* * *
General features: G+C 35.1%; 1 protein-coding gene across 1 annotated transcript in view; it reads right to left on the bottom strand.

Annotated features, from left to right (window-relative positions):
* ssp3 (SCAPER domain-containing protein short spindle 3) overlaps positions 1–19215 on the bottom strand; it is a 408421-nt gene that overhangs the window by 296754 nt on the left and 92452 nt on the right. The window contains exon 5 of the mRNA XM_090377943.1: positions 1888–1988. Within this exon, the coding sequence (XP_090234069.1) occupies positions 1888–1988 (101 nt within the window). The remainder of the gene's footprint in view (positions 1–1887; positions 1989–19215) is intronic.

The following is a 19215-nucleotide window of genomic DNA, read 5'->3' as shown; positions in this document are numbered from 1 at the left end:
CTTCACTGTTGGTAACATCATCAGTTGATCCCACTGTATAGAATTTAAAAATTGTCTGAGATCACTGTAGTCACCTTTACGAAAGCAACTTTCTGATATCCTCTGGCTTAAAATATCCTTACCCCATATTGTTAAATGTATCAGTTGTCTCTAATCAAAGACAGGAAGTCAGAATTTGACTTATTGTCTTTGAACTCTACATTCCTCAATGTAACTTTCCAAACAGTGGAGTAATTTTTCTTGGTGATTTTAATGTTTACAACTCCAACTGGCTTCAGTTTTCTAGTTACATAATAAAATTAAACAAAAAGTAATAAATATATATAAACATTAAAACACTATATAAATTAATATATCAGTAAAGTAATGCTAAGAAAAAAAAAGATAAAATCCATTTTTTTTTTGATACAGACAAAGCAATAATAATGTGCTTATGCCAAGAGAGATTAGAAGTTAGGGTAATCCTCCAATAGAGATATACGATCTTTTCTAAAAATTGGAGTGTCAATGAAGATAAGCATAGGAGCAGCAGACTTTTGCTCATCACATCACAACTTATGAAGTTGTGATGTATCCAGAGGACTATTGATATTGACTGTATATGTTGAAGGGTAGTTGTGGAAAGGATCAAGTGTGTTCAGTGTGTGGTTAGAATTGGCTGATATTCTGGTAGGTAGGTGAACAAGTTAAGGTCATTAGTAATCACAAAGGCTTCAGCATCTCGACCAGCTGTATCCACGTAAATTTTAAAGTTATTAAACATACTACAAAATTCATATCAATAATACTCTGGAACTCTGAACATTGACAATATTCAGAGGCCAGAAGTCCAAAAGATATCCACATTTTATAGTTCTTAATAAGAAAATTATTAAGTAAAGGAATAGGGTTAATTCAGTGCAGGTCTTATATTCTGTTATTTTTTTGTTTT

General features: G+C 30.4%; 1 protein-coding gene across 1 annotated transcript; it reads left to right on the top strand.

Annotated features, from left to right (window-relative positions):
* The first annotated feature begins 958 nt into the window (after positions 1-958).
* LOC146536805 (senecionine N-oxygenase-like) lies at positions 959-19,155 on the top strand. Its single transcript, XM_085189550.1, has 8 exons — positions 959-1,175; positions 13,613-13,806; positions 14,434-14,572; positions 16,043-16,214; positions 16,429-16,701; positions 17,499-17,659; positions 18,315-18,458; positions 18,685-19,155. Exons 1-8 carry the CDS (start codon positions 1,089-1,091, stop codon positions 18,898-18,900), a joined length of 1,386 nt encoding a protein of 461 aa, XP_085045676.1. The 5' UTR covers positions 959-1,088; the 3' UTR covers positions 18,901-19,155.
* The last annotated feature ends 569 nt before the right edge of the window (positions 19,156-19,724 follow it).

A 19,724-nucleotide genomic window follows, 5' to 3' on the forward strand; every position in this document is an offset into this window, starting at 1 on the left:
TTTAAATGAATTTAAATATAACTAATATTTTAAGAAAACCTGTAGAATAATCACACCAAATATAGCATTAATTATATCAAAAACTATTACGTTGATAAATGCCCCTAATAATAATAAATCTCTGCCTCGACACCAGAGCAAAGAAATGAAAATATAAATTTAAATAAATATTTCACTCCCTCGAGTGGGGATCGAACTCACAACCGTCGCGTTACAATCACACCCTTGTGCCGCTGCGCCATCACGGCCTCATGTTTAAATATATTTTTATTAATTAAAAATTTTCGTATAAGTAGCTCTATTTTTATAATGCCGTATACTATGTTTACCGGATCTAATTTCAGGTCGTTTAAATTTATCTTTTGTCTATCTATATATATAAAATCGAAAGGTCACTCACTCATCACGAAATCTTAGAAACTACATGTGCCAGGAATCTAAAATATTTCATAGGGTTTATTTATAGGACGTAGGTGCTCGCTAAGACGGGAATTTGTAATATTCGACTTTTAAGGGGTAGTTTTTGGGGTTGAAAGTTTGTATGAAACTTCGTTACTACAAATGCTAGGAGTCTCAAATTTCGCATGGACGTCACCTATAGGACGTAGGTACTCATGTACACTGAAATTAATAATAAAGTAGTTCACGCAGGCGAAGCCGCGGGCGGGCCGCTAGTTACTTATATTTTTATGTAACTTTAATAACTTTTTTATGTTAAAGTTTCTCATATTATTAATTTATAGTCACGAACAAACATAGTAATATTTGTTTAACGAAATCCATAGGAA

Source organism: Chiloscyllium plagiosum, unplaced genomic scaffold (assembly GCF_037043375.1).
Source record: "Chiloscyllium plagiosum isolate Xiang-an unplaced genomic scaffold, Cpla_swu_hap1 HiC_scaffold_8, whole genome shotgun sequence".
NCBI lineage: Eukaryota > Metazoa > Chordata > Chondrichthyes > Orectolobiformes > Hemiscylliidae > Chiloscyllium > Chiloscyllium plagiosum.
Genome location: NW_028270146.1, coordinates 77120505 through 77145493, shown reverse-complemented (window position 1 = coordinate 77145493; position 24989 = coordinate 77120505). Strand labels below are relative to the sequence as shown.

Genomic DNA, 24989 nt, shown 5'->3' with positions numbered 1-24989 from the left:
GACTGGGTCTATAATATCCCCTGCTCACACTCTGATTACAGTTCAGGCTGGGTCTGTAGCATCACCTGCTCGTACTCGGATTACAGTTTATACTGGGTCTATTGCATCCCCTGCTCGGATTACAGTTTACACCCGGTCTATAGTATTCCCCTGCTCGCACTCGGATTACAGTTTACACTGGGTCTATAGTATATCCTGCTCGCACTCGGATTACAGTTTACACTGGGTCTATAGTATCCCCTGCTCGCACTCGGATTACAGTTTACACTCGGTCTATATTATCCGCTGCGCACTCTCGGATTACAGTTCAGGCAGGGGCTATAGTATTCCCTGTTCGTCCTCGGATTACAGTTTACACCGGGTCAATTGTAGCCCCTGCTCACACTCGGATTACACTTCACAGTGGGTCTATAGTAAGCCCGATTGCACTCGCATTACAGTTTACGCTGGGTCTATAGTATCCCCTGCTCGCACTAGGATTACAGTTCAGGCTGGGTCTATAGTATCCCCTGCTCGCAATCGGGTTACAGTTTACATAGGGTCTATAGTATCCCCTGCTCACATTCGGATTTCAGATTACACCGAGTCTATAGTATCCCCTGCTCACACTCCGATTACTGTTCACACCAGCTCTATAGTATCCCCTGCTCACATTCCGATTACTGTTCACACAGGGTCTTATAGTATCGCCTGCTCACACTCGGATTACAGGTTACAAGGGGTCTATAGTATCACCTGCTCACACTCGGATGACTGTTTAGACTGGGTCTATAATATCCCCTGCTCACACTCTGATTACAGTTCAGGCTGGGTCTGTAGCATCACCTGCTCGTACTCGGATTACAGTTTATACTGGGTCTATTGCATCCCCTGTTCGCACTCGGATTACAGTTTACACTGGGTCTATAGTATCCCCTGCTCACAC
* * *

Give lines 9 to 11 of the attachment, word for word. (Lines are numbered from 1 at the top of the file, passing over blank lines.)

* LOC146536805 (senecionine N-oxygenase-like) lies at positions 959-19,155 on the top strand. Its single transcript, XM_085189550.1, has 8 exons — positions 959-1,175; positions 13,613-13,806; positions 14,434-14,572; positions 16,043-16,214; positions 16,429-16,701; positions 17,499-17,659; positions 18,315-18,458; positions 18,685-19,155. Exons 1-8 carry the CDS (start codon positions 1,089-1,091, stop codon positions 18,898-18,900), a joined length of 1,386 nt encoding a protein of 461 aa, XP_085045676.1. The 5' UTR covers positions 959-1,088; the 3' UTR covers positions 18,901-19,155.
* The last annotated feature ends 569 nt before the right edge of the window (positions 19,156-19,724 follow it).

A 19,724-nucleotide genomic window follows, 5' to 3' on the forward strand; every position in this document is an offset into this window, starting at 1 on the left: